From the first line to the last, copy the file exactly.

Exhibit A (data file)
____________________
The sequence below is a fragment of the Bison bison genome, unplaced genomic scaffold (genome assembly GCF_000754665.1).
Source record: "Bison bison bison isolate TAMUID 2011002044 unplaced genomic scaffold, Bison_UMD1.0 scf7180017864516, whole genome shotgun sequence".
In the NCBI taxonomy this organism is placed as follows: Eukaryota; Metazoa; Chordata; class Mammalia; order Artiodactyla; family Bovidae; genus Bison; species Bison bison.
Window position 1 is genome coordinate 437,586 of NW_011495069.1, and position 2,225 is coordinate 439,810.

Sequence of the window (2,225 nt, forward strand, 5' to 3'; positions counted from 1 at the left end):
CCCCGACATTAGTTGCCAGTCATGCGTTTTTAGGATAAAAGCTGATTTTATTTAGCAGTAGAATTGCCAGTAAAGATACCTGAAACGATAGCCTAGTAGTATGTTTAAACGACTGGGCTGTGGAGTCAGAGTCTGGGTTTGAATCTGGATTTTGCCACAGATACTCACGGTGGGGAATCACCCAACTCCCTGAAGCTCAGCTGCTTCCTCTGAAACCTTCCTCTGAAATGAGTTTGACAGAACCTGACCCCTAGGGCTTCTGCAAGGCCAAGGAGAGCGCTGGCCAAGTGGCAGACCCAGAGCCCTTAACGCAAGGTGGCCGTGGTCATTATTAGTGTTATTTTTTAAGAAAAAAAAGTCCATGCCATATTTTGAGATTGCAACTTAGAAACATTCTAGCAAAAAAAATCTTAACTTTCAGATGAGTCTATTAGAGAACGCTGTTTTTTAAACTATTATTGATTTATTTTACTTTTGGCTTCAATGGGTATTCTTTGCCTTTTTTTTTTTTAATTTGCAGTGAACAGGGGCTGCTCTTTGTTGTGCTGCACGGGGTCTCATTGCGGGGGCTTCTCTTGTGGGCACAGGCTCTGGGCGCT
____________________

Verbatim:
The sequence below is a fragment of the Bison bison genome, unplaced genomic scaffold (genome assembly GCF_000754665.1).
Source record: "Bison bison bison isolate TAMUID 2011002044 unplaced genomic scaffold, Bison_UMD1.0 scf7180017864516, whole genome shotgun sequence".
In the NCBI taxonomy this organism is placed as follows: Eukaryota; Metazoa; Chordata; class Mammalia; order Artiodactyla; family Bovidae; genus Bison; species Bison bison.
Window position 1 is genome coordinate 437,586 of NW_011495069.1, and position 2,225 is coordinate 439,810.

Sequence of the window (2,225 nt, forward strand, 5' to 3'; positions counted from 1 at the left end):
CCCCGACATTAGTTGCCAGTCATGCGTTTTTAGGATAAAAGCTGATTTTATTTAGCAGTAGAATTGCCAGTAAAGATACCTGAAACGATAGCCTAGTAGTATGTTTAAACGACTGGGCTGTGGAGTCAGAGTCTGGGTTTGAATCTGGATTTTGCCACAGATACTCACGGTGGGGAATCACCCAACTCCCTGAAGCTCAGCTGCTTCCTCTGAAACCTTCCTCTGAAATGAGTTTGACAGAACCTGACCCCTAGGGCTTCTGCAAGGCCAAGGAGAGCGCTGGCCAAGTGGCAGACCCAGAGCCCTTAACGCAAGGTGGCCGTGGTCATTATTAGTGTTATTTTTTAAGAAAAAAAAGTCCATGCCATATTTTGAGATTGCAACTTAGAAACATTCTAGCAAAAAAAATCTTAACTTTCAGATGAGTCTATTAGAGAACGCTGTTTTTTAAACTATTATTGATTTATTTTACTTTTGGCTTCAATGGGTATTCTTTGCCTTTTTTTTTTTTAATTTGCAGTGAACAGGGGCTGCTCTTTGTTGTGCTGCACGGGGTCTCATTGCGGGGGCTTCTCTTGTGGGCACAGGCTCTGGGCGCT